Forget four-leaf clovers, horse-shoes, and lucky charms – “If you want a good fortune to smile on you, all you need to do is get into a lucky frame of mind, then sit back and enjoy as everything starts going your way…” advises Professor R. Wiseman in his book: The Lucky factor. Here are some of the steps he recommends to help you find your lucky self:
Step 1: Reset your mind: The first step on the road to good fortune is to programme your mind to think of yourself as fortunate. Start, by resisting the temptation to relive your past failures and worries. Many of us do this, but all it achieves is to blind you to any good coming your way. Lucky people get things in perspective, look for opportunities in a disaster and focus on the future.
Try this: ‘Refraining’ is a technique often employed by psychotherapists to help clients get positive perspective. It involves placing an experience that you’re viewing negatively into another frame, which still fits the facts of the situation equally well or even better, but changes its entire meaning.
So if, for example, you were unsuccessful in a job interview, instead of concluding that you’re always unlucky, congratulate yourself on getting an interview and consider the positive things that have come out of it.
Step 2: Pat yourself on the back: Professor Wiseman’s studies show that successful people don’t assume their winning catch in a netball game was due to change – they put it down to their skill. So don’t tell yourself that what you’ve achieved is a fluke; think of it as an example of your ability.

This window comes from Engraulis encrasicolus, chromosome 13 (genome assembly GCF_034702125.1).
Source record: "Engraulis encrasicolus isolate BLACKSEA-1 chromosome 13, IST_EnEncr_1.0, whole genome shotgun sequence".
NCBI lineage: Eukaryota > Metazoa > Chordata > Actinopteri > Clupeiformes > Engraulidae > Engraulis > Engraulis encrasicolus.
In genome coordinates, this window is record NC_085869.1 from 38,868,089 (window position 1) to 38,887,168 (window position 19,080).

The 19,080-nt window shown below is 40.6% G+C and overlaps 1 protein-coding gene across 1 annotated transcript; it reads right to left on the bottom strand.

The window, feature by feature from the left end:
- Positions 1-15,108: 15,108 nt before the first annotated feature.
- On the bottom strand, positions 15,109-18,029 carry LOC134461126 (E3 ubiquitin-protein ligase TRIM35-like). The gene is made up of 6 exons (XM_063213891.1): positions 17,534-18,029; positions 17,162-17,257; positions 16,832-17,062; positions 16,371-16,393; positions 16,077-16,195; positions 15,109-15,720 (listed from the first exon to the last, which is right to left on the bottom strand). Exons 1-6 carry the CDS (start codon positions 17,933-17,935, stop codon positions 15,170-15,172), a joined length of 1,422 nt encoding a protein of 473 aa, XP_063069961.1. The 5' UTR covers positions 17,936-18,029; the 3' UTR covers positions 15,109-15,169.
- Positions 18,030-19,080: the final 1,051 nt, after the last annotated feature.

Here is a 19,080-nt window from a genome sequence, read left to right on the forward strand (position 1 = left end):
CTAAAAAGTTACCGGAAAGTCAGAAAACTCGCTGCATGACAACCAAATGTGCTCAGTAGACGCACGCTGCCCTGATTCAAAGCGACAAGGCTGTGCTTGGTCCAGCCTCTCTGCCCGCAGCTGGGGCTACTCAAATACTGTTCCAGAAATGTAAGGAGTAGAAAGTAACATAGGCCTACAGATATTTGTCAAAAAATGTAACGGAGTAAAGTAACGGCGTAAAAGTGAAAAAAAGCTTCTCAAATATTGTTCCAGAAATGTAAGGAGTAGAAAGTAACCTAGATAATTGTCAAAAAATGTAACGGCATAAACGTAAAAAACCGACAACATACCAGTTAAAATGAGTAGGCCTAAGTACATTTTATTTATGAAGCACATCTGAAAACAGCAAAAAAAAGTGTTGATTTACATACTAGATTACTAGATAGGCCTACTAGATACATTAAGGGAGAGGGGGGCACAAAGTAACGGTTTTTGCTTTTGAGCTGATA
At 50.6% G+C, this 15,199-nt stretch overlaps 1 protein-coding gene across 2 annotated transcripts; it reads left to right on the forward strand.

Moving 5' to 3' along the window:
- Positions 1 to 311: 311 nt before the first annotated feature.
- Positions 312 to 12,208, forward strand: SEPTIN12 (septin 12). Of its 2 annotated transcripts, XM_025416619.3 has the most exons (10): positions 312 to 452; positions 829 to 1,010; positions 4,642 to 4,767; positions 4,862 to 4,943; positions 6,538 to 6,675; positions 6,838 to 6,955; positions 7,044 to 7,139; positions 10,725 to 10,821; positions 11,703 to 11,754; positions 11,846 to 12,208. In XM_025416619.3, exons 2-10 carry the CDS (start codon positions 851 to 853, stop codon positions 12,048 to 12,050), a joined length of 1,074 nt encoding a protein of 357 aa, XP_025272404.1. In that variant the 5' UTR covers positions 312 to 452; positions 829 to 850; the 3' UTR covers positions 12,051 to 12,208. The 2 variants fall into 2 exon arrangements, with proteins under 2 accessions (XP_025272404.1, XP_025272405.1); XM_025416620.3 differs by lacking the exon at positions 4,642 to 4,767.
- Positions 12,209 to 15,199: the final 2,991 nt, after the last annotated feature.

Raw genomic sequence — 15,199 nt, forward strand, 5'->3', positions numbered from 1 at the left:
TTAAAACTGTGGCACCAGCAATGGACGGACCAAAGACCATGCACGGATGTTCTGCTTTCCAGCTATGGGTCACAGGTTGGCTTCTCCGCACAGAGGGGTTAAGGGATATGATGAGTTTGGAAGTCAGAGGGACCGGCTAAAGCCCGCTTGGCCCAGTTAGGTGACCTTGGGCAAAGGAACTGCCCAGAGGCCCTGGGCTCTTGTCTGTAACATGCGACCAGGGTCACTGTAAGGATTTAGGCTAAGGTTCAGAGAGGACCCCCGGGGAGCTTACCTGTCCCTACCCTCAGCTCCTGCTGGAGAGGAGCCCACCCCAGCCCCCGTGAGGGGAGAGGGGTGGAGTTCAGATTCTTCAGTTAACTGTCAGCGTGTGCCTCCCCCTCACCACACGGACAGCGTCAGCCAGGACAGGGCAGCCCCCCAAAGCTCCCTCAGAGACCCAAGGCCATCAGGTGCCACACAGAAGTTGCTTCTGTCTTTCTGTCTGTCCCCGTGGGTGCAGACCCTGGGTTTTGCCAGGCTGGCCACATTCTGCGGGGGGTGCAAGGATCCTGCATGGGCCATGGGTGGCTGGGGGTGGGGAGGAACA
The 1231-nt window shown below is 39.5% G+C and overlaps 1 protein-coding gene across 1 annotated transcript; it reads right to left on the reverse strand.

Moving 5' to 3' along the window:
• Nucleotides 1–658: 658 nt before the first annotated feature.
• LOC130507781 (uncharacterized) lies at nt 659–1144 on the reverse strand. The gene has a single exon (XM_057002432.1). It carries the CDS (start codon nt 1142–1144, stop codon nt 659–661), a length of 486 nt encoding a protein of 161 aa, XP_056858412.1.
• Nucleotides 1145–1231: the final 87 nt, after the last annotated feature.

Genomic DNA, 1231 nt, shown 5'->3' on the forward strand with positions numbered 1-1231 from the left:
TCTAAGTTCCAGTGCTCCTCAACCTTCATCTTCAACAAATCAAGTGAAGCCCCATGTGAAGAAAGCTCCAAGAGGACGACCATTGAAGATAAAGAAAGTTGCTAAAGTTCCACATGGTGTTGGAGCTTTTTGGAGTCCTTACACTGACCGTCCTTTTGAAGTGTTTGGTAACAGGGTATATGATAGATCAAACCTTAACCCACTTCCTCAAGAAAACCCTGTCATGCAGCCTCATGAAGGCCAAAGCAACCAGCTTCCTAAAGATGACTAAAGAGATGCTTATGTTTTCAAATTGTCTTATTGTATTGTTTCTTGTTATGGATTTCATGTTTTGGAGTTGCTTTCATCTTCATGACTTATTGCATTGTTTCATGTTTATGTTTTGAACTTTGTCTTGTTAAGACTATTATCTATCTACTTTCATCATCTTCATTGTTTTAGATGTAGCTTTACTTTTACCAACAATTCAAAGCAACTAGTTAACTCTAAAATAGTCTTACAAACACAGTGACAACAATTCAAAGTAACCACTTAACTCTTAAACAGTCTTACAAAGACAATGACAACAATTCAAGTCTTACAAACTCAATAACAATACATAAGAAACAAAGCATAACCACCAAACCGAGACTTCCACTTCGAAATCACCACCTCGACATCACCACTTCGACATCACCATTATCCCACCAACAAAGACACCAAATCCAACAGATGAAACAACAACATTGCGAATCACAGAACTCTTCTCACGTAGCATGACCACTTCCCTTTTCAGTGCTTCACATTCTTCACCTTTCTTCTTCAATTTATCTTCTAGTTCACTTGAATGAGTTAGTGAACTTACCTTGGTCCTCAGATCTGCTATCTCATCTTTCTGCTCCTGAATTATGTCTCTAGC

Try this: Wiseman recommends keeping a luck ‘Journal’, where you note down all the good things that have happened to you along with how you’ve influenced the outcome. So, for example, it might be that you looked great in a pair of jeans you’ve just bought (because you’ve been to the gym regularly).
Step 3: Look Lucky: Lucky people expect, and are always open to good fortune, which radiates from the way they carry themselves. Make yourself one of them by mimicking their body language.
Folded arms hunched shoulders and lack of eye contact are all clear signals that you’re feeling uncomfortable, which won’t make people warm to you. Instead, look up and around and smile – how else are you going to get lucky in love if you miss the opportunity to catch the eye of the handsome guy at the bar?
Try this: If you find yourself worried about making a fool of yourself, or messing up, Wiseman suggests creating your own lucky mantra. Start and end each day by repeating a sentence that makes you feel positive such as, “Things are going to go my way.” Soon, it will filter into your subconscious and become part of the way you perceive yourself, and a natural part of how you interact with others.”
Step 4:Become a social butterfly: Lucky people have broader social networks than others, which increases the chances of them having lucky encounters,” says Professor Wiseman. “We asked thousands of people to classify themselves as either lucky, neutral (neither lucky nor unlucky), or unlucky. Next, they were presented with a list of 15 common British surnames and asked to indicate whether they were on first-name terms with at least one person for each surname. The results were dramatic and demonstrated the huge relationship between lucky and social connectivity.